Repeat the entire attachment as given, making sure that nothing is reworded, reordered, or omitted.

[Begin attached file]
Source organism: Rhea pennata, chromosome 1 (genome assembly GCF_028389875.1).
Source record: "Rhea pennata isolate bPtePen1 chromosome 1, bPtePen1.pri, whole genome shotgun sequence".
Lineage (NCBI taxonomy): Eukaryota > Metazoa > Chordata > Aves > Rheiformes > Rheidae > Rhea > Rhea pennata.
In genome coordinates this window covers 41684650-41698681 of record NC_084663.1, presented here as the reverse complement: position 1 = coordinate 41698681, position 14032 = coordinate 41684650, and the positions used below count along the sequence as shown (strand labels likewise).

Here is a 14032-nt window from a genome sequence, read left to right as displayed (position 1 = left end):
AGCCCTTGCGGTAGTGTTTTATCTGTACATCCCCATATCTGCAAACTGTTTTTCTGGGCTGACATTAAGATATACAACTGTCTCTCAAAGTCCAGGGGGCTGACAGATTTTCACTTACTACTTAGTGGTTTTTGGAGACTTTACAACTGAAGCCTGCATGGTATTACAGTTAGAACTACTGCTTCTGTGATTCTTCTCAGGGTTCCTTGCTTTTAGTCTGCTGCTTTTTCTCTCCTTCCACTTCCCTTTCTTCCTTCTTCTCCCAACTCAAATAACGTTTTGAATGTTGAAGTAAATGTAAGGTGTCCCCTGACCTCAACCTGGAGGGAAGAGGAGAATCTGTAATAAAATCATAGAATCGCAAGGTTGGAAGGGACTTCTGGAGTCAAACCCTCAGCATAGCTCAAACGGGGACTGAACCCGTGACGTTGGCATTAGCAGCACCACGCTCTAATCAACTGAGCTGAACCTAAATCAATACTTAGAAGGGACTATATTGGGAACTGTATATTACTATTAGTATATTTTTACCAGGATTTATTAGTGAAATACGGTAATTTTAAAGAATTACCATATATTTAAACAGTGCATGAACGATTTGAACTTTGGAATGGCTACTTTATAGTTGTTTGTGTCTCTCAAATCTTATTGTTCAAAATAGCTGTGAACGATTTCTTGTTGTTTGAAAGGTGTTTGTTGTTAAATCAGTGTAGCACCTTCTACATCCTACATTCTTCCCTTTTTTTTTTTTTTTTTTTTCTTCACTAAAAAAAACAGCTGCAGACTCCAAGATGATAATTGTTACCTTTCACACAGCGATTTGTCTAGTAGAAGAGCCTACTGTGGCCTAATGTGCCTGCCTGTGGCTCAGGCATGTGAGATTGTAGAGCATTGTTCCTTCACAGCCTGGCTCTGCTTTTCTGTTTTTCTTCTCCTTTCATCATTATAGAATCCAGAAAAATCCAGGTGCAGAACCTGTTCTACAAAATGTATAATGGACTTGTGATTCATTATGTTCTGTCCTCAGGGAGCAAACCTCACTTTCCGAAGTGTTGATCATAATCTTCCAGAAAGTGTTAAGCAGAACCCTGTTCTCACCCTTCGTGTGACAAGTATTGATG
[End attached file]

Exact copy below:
Source organism: Rhea pennata, chromosome 1 (genome assembly GCF_028389875.1).
Source record: "Rhea pennata isolate bPtePen1 chromosome 1, bPtePen1.pri, whole genome shotgun sequence".
Lineage (NCBI taxonomy): Eukaryota > Metazoa > Chordata > Aves > Rheiformes > Rheidae > Rhea > Rhea pennata.
In genome coordinates this window covers 41684650-41698681 of record NC_084663.1, presented here as the reverse complement: position 1 = coordinate 41698681, position 14032 = coordinate 41684650, and the positions used below count along the sequence as shown (strand labels likewise).

Here is a 14032-nt window from a genome sequence, read left to right as displayed (position 1 = left end):
AGCCCTTGCGGTAGTGTTTTATCTGTACATCCCCATATCTGCAAACTGTTTTTCTGGGCTGACATTAAGATATACAACTGTCTCTCAAAGTCCAGGGGGCTGACAGATTTTCACTTACTACTTAGTGGTTTTTGGAGACTTTACAACTGAAGCCTGCATGGTATTACAGTTAGAACTACTGCTTCTGTGATTCTTCTCAGGGTTCCTTGCTTTTAGTCTGCTGCTTTTTCTCTCCTTCCACTTCCCTTTCTTCCTTCTTCTCCCAACTCAAATAACGTTTTGAATGTTGAAGTAAATGTAAGGTGTCCCCTGACCTCAACCTGGAGGGAAGAGGAGAATCTGTAATAAAATCATAGAATCGCAAGGTTGGAAGGGACTTCTGGAGTCAAACCCTCAGCATAGCTCAAACGGGGACTGAACCCGTGACGTTGGCATTAGCAGCACCACGCTCTAATCAACTGAGCTGAACCTAAATCAATACTTAGAAGGGACTATATTGGGAACTGTATATTACTATTAGTATATTTTTACCAGGATTTATTAGTGAAATACGGTAATTTTAAAGAATTACCATATATTTAAACAGTGCATGAACGATTTGAACTTTGGAATGGCTACTTTATAGTTGTTTGTGTCTCTCAAATCTTATTGTTCAAAATAGCTGTGAACGATTTCTTGTTGTTTGAAAGGTGTTTGTTGTTAAATCAGTGTAGCACCTTCTACATCCTACATTCTTCCCTTTTTTTTTTTTTTTTTTTTCTTCACTAAAAAAAACAGCTGCAGACTCCAAGATGATAATTGTTACCTTTCACACAGCGATTTGTCTAGTAGAAGAGCCTACTGTGGCCTAATGTGCCTGCCTGTGGCTCAGGCATGTGAGATTGTAGAGCATTGTTCCTTCACAGCCTGGCTCTGCTTTTCTGTTTTTCTTCTCCTTTCATCATTATAGAATCCAGAAAAATCCAGGTGCAGAACCTGTTCTACAAAATGTATAATGGACTTGTGATTCATTATGTTCTGTCCTCAGGGAGCAAACCTCACTTTCCGAAGTGTTGATCATAATCTTCCAGAAAGTGTTAAGCAGAACCCTGTTCTCACCCTTCGTGTGACAAGTATTGATG